Science, General Knowledge & Environment

The Myth of Big, Bad Gluten – (Hat tip Lao Ho) – “Here’s the lesson: Adaptation to a new food stuff can occur quickly — in a few millenniums in this case. So if it happened with milk, why not with wheat?

Seattle on the Mediterranean – “The current heat is a precursor, an early peek at a scary tomorrow.

History & Geopolitics

The Greek Vote and the EU Miscalculation – “The European leaders have therefore backed themselves into the corner they didn’t want. If they hold their position, then they open the door to the idea that there is life after the European Union, and that is the one thought the EU leaders do not want validated.

Germans Forget Postwar History Lesson on Debt Relief in Greece Crisis – (Hat tip Lao Ho) – “Yet from the World War I defaults of more than a dozen countries in the 1930s to the Brady write-downs of the early 1990s, which ended a decade of high debt and no growth in Latin America and other developing countries, it is a lesson that has to be relearned again and again.

Tsipras Never Wanted to Win Referendum, is “Trapped” and “Depressed,” Syriza in “Turmoil” – “If the two sides are unable to pull out of their current trajectories, the end game looks to be a Grexit and a Greece not free but dependent on its creditors for key imports like food (Greece is not self sufficient in food), petroleum and pharmaceuticals.

La conscience musulmane traverse une crise très profonde – (Hat tip Lao Ho) – “La spécificité de l’histoire européenne a consisté à rompre avec cela au profit de l’individualisme, de l’autonomie, de l’égalité en droit et de la démocratie. Cette évolution – qui a mis cinq siècles à s’imposer – est désormais un acquis que nous ne questionnons plus. Mais on peut comprendre que ce mode d’organisation déstabilise d’autres sociétés.

ISIS Threatens To Topple Hamas In Gaza – “Islamic State insurgents threatened on Tuesday to turn the Gaza Strip into another of their Middle East fiefdoms, accusing Hamas, the organization that rules the Palestinian territory, of being insufficiently stringent about religious enforcement.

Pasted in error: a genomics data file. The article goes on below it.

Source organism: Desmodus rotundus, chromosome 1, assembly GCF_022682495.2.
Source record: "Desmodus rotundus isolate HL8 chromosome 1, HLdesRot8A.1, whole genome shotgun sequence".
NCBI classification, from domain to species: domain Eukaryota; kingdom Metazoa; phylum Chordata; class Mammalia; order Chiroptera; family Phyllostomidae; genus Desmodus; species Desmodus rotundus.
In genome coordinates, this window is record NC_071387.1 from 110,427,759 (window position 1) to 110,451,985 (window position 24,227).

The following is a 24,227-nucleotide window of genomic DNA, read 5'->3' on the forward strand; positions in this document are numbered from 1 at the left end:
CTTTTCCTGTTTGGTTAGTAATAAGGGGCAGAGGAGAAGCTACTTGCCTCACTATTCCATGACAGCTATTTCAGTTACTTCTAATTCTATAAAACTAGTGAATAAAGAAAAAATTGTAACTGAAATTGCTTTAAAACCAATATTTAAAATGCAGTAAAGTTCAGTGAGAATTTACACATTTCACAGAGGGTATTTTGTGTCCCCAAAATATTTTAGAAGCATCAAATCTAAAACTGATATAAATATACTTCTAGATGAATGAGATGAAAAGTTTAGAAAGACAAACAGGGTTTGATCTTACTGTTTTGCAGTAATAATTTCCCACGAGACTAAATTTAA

Conversation: The Political Consequences of China’s Stock Market Collapse – [Video] – “Stratfor East Asia Analysts Rodger Baker and John Minnich discuss the political implications of China’s declining stock market.

Finance & Economics

Old Economic Thinking is the Problem, Says BIS – “Thus the boats we are using to combat the shark of financial fragility are the macroeconomic policies (and especially the monetary policies) of individual countries, each looking for what seems best for their own domestic economy.  The problem is spillover to the rest of the world, and from there spillback to the source.

Why China’s Stock Markets Matter – “Barring a radical lifting of restrictions on overseas investment or a sharp increase in deposit rates, China effectively lacks channels for ordinary citizens to generate wealth beyond investment in real estate and stocks.

Beijing meets its match in the markets – (Hat tip Lao Ho) – “For all the talk of allowing a greater role for markets, when the going gets rough the government’s instincts are to step in. That is understandable. But China is far from having a well-functioning capital market. And true reform will have to wait for another day.

China households are not exposed to shares – “Consumption growth in China is largely driven by income growth rather than changes in wealth and Chinese households still park most of their wealth in cash and deposits. Less than 15% of their financial assets are invested in stocks.

Picture of the day: Greece rejects austerity

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About Carlito Riego

"Great perfection may appear imperfect, but its usefulness is inexhaustible. Great abundance may appear empty, but its usefulness cannot be exhausted. Great correctness may appear twisted, great skills appear crude, great eloquence appear awkward. Activity conquers cold; inactivity conquers heat. Clear serenity governs the world." - Lao Zi